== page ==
Frequently Asked Questions
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My wife purchased a vacuum cleaner a number of years ago, and when using it it suddenly burst into flames causing burns. We don't have any receipt showing the proof of purchase, do we still have a case if we could show the product was defective?
There are some tricky issues, but proof of actual purchase such as a receipt is not mandatory as long as corroborating evidence can show when the machine was purchased. Remember, as long as we know what company manufactured the vacuum we've identified the manufacturer, but it is required to know which business sold it in order to sue the retailer as well.
I was injured by a product that slashed my wrist because there was no guard across the blade. What types of legal theories does a defective product attorney use to sue a manufacturer or distributor?
The most common theories in defective product cases are breach of warranty (it can be an express warranty that was written, an oral warranty, or an implied warranty by law). Some states have another theory that is called strict liability, but not every state follows that rule so talk to one of our defective product lawyers for advice.
What is negligence with regard to a product defect, how do we go about proving negligence?
There are a couple of negligence theories in product liability/faulty product cases: Proof that the product was defective as manufactured when it left the factory (this is done by tracing the product condition back to the time it was manufactured, with no changes or significant maintenance, which can be the proof of a defect as manufactured). Or it can be shown that the manufacturer negligently failed to warn you or general consumers about a known product defect, and that the manufacturer had the ability to get the word out by letters, by Internet or other means.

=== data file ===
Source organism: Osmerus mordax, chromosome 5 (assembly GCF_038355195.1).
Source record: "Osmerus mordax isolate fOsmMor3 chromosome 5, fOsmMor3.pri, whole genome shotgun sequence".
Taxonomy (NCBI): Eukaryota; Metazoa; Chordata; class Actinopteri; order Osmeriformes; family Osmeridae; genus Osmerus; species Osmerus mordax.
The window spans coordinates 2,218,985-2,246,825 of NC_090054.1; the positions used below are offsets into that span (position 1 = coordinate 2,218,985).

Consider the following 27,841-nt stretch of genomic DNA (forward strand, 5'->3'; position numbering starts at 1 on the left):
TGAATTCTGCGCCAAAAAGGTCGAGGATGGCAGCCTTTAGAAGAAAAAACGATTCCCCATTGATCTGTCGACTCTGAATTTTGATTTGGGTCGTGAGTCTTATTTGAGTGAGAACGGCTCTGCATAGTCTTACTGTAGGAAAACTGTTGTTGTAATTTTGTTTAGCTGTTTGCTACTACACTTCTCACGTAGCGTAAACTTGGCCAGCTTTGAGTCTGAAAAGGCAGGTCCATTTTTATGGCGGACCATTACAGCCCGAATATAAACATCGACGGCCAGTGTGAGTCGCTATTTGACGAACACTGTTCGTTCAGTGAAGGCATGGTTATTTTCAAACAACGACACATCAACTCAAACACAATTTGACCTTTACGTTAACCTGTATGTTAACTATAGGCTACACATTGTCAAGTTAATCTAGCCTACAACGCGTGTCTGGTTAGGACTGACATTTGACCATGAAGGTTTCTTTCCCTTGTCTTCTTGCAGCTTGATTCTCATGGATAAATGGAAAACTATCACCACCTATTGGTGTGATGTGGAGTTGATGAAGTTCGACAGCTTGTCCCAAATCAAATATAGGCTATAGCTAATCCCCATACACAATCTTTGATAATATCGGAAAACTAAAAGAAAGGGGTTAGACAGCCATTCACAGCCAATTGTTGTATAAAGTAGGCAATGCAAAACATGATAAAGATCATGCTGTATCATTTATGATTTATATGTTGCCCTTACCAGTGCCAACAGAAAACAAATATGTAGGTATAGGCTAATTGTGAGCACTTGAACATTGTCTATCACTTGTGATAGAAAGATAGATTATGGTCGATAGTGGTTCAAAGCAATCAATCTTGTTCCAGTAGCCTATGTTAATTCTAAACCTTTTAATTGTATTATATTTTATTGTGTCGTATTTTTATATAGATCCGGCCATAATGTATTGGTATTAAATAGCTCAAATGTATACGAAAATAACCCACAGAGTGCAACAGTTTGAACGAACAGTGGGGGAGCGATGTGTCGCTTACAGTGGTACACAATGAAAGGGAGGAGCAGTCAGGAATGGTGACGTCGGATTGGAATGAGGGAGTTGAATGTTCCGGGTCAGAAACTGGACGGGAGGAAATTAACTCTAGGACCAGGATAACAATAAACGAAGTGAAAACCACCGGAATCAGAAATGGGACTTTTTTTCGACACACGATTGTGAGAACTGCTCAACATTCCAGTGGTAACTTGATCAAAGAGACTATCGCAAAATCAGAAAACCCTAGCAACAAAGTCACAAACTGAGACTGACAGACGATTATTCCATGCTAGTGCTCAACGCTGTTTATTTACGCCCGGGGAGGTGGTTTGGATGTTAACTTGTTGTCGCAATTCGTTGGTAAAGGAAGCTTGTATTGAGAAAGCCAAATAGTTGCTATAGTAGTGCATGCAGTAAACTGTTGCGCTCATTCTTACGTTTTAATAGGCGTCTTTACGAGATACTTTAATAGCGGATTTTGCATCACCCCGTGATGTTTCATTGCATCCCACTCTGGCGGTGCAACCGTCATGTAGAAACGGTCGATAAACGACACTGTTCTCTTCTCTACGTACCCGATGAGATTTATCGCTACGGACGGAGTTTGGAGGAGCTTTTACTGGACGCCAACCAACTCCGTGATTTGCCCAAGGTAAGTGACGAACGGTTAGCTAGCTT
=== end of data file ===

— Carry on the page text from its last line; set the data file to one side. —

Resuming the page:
What types of breach of warranty claims can be made against a manufacturer?
All states have implied warranties under state laws or the Uniform Commercial Code which state that products must be free of material defects or defects in workmanship, that products must be fit for the ordinary purposes for which they are sold, and state laws vary on whether these implied by law warranties can be waived or not, so consult with a defective product attorney with our firm. Implied warranties are in addition to any written warranty that was advertised along with the product.
One of my family members suffered an electrical shock when their work equipment touched a power line causing a serious shock. What laws apply to this type of activity?
State and federal law have a strict liability statute that work equipment may not be placed within a certain number of feet of any overhead power lines. So if the employer or person was responsible for putting the work equipment in close proximity to an overhead power line there will be liability on the company that authorized that work. Consult with an experienced electric shock attorney with our law firm for advice.
In a medical malpractice case, involving a doctor's surgical error, if it is obvious the doctor was negligent, is it necessary to obtain a surgeon on our side of the case who said that it was an error?